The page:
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Richard Brooks's picture
Co-Founder and Lead Software Engineer Reliable Energy Analytics LLC

Inventor of patent 11,374,961: METHODS FOR VERIFICATION OF SOFTWARE OBJECT AUTHENTICITY AND INTEGRITY and the Software Assurance Guardian™ (SAG ™) Point Man™ (SAG-PM™) software and SAGScore™...

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  • May 2, 2020
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It's befitting that this executive order comes at the same time when Energy Central has devoted a special edition to cybersecurity. Sometimes, I get the sense that some people in the industry believe "it won't happen here". But the risks are real, I know from experience that the risks are real. Maybe this executive order will enable DOE to assist BES entities in tackling the problem, and risks, head on.

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Matt Chester's picture
Matt Chester on May 4, 2020

Today’s Executive Order prohibits Federal agencies and U.S. persons from acquiring, transferring, or installing BPS equipment in which any foreign country or foreign national has any interest and the transaction poses an unacceptable risk to national security or the security and safety of American citizens. Evolving threats facing our critical infrastructure have only served to highlight the supply chain risks faced by all sectors, including energy, and the need to ensure the availability of secure components from American companies and other trusted sources.   

Is this saying that all such equipment must be from American companies exclusively? And if so, how feasible is that-- how much of the current equipment is made internationally (for price reasons, for example), and how reasonable is the assumption that a piece of equipment made elsewhere is inherently a threat? Is this intended for specific threats that have been identified, and if so wouldn't it be better to target them rather than use the same broad-stroke brush for them all?

Richard Brooks's picture
Richard Brooks on May 4, 2020

You raise some good questions, Matt. I think we'll have to wait to see what guidance DOE provides in this regard. It does seem a bit daunting when you consider the scale of this. But, IMO, it's really not the hardware you have to worry about, it's the software inside where the real risk lies. It just so happens, many devices today come with embedded software. Having hardware, without software is like having a car without a driver. The car is pretty useless withou someone to drive it.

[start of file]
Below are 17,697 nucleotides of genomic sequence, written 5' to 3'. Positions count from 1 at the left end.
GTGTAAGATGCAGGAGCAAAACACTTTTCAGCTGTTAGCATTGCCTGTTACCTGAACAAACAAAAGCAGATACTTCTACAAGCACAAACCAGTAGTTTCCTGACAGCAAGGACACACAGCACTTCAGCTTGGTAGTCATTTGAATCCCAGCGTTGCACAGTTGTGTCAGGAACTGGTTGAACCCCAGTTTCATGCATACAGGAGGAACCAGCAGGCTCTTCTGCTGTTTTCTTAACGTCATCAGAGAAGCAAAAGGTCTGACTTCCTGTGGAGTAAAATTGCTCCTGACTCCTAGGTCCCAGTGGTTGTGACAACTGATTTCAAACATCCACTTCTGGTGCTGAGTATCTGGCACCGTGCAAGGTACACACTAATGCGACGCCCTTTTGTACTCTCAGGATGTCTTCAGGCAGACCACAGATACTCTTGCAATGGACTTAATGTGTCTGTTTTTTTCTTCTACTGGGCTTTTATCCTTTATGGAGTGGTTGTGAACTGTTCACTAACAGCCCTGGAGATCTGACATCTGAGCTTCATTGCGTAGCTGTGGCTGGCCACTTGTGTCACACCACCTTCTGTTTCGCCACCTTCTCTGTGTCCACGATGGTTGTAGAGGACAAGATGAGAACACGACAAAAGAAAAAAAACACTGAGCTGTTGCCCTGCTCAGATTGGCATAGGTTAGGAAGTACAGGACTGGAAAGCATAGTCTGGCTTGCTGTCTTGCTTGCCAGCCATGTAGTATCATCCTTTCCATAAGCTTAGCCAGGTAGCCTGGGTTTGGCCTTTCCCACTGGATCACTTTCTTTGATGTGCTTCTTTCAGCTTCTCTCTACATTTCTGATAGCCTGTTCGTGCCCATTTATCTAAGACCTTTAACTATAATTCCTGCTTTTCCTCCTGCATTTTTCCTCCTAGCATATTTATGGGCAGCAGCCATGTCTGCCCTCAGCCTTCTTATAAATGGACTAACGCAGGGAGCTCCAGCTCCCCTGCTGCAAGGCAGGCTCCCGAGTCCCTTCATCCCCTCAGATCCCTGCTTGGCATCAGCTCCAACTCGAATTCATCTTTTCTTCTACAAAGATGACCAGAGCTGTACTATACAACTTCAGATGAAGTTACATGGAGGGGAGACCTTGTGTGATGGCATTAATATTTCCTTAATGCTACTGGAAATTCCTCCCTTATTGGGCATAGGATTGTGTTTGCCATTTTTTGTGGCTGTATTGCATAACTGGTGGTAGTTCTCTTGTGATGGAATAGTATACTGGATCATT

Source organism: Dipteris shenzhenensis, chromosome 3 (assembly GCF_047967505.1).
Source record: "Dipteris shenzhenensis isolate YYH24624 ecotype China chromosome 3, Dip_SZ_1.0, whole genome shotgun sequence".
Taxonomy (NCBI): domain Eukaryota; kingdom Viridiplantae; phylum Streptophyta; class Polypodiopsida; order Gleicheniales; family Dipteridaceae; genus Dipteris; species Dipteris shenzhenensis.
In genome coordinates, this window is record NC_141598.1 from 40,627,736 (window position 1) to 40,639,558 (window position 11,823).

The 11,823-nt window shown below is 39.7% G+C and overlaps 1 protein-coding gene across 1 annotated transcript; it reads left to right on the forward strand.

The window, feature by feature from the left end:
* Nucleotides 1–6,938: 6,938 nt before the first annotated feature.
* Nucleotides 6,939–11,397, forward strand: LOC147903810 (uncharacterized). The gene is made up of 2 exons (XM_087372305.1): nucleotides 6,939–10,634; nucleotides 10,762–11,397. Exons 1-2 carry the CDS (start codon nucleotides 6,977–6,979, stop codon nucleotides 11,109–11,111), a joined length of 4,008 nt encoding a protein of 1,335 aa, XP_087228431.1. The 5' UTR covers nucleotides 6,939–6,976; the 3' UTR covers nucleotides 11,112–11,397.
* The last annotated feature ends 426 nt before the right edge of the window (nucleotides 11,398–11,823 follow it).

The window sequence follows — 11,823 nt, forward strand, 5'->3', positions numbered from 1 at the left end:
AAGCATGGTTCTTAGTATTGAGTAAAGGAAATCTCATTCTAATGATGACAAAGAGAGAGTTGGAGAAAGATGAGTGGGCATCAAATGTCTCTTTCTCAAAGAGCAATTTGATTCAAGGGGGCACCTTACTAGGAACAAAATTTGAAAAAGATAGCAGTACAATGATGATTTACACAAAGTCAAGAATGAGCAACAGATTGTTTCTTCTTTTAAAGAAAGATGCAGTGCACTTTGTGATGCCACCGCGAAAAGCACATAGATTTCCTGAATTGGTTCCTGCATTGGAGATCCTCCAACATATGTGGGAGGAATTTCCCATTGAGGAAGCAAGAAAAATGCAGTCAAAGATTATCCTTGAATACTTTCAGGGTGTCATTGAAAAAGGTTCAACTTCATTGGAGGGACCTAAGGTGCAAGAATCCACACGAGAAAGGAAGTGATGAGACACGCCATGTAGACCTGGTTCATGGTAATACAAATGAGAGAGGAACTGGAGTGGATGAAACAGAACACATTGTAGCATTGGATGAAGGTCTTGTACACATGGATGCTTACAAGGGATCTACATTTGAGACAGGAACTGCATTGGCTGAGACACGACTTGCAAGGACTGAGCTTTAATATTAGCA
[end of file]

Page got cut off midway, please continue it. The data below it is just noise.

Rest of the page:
Mark Silverstone's picture
Mark Silverstone on May 5, 2020

NOW they´re worried about foreign interference?  Not even to protect the integrity of elections for the last three and a half years? 

The "Executive" neither knows nor cares a bit about cyber security. Ensuring that everything is made in the US, as if that were even possible, is pure election rhetoric. Other than more rhetoric, or some bans on certain companies or countries that self-serve the financial or election or vain interests of the members of the administration, or to castigate the scapepoat of the day, there will be no substantive real action that benefits national security as a result of this "order".  

Has this administration implemented any well thought out, coherent, reasoned and (not to mention) constitutional policy whatsoever? There will be no answers to the questions that Richard and Matt pose.  The administration has neither the competence nor the will. 

Ben Ettlinger's picture
Ben Ettlinger on May 5, 2020

It may be tough these days but I was hoping politics stays out of these blogs.

Richard Brooks's picture
Richard Brooks on May 5, 2020

I like this suggestion from Ben.

Matt Chester's picture
Matt Chester on May 5, 2020

Rest assured, the Energy Central team will be closely monitoring content and comments as election season heats up. Content tied to the election that is relevant to the utility professional in the Energy Central comment will be allowed to stay up, while content that is not directly pertinent to the utility industry will not. Same goes for comments, and any comments that devolve away from respectful and relevant conversation about the utility-focused topic at hand will be removed as well!

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